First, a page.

Although Lewis was in the electoral wilderness in the Republican twenties, he made a good deal of money practicing international law. His chance came around again in 1930. McCormick’s widow (he had committed suicide in 1925), Ruth Hanna, was running for the Senate. However, questionable levels of campaign expenditures haunted her campaign and this with the backdrop of the onset of the Great Depression contributed to J. Ham’s landslide win: he defeated McCormick by almost 34 points. Although in 1932 he was the “favorite son” candidate from Illinois for president with the backing of Chicago Mayor Anton Cermak, he soon came around to supporting FDR. After the election of Roosevelt to the White House, “J. Ham”, remembered fondly for his efforts for Wilson by fellow Democrats, was again elected the Senate Majority Whip, this time serving under Majority Leader Joe Robinson of Arkansas. Like he had done for Wilson’s New Freedom, he used his position to whip up votes for FDR’s New Deal programs.
Helping a Young Senator
The 1934 midterms were good for Democrats, and in Missouri, incumbent Republican Roscoe Patterson was defeated for reelection. The new senator was a favorite of the Kansas City based Pendergast Machine, and its leader Tom Pendergast was not liked by Roosevelt and his people in the Administration, who had a strong distaste for political bosses. This man initially had a difficult time getting people to talk to him given the reputation of the machine he had come from, and Roosevelt wouldn’t meet with him for five months. However, Lewis decided to befriend and mentor him. He would tell the senator, “Harry, don’t start out with an inferiority complex. For the first six months you’ll wonder how the hell you got here. After that you’ll wonder how the hell rest of us got here” (Hill). Senator Truman, who was regarded as the honest public face of the Pendergast machine, would eventually be preferred by the Administration to his colleague J. Clark Bennett, who was too independent-minded and non-interventionist. He would make his mark during World War II, heading up a committee investigating waste and corruption in the government, which would save the US billions in military spending and ultimately result in his rise to the presidency. Lewis would continue to dress in his way, by this time being out of date, wearing spats and he would also wear wavy pink toupees.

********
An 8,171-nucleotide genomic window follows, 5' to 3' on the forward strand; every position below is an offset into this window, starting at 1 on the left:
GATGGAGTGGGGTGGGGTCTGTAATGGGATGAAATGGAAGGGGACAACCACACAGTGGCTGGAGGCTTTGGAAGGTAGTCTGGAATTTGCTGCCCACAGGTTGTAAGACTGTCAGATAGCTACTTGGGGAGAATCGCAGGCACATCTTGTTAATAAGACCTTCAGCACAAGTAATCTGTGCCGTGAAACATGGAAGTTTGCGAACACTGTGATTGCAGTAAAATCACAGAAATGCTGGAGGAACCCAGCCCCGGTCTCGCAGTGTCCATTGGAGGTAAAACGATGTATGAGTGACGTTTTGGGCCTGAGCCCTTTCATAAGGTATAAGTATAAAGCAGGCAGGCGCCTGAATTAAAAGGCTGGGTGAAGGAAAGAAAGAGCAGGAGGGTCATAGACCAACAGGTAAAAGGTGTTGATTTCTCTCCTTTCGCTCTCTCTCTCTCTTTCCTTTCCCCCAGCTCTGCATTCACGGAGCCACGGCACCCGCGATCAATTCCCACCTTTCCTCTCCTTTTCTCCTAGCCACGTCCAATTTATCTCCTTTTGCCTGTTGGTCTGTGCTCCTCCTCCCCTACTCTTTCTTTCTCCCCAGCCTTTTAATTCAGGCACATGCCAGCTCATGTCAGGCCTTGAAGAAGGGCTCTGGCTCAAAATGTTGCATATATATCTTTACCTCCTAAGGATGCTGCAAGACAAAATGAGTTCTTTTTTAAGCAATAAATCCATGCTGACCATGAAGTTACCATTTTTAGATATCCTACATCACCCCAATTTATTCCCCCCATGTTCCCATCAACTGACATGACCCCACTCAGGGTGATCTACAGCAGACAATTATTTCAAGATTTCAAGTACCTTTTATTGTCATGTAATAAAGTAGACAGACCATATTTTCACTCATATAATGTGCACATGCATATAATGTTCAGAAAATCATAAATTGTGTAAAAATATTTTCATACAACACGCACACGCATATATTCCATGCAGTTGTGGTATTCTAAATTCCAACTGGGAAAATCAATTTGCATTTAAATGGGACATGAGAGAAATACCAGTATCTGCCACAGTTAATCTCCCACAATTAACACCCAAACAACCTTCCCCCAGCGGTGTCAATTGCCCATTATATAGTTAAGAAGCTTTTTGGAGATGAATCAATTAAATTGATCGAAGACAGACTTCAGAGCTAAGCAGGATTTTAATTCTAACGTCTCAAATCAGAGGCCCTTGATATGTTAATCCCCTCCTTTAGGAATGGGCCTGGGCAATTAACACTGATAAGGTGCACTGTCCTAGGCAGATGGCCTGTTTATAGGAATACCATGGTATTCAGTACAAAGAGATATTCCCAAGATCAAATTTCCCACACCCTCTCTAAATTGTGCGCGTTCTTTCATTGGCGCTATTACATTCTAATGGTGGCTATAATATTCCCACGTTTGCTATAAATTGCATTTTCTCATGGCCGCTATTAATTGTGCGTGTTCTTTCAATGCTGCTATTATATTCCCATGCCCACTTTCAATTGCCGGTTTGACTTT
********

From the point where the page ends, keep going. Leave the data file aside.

Roosevelt’s Second Term
Unlike 1918, Lewis won reelection in 1936 by over 15 points against his former colleague, Otis F. Glenn, who remained a supporter of the at the time deeply unpopular former President Hoover. Although a Roosevelt Administration loyalist, he did cast a few adverse votes as far as Roosevelt was concerned: he supported deleting the “death sentence clause” of the Public Utilities Holding Company Act in 1935, which was the core of the law, and voted to kill his “court packing plan” in 1937. As a member of the Foreign Relations Committee, Lewis opined on September 12, 1938, regarding the Sudeten Crisis, “Czechoslovakia isn’t the real object at all. That is a small matter that could be settled at any time. These gestures of Germany toward Czechoslovakia are to test how far France and England will go in combatting Germany’s larger aims” (The Associated Press). Two days later, England caved and three days after France did so. The Munich Agreement was formalized on September 29-30, 1938, and Nazi Germany occupied the Sudetenland in the following days. They would also invade Bohemia and Moravia in March 1939. On the afternoon of April 9, 1939, Lewis suffered a heart attack and although rushed to the hospital, he died five hours later (The New York Times). The New York Times incorrectly reported his age as 72, when he was in fact 75. The last vote Lewis had cast was to confirm William O. Douglas to the Supreme Court. Lewis stands out as the first official Majority Whip in Senate history (and a highly effective one at that) as well as being one of the few politicians to have represented two states in Congress.
Hill, R. The Senate’s Dandy: James Hamilton Lewis of Illinois. The Knoxville Focus.
Hitler’s Speech Relieves America of War Fears. (1938, September 13). The Associated Press.
Senator Lewis, 72, Stricken Fatally; Congress Veteran Is Rushed to Capital Hospital When He Suffers Heart Attack. (1939, April 10). The New York Times.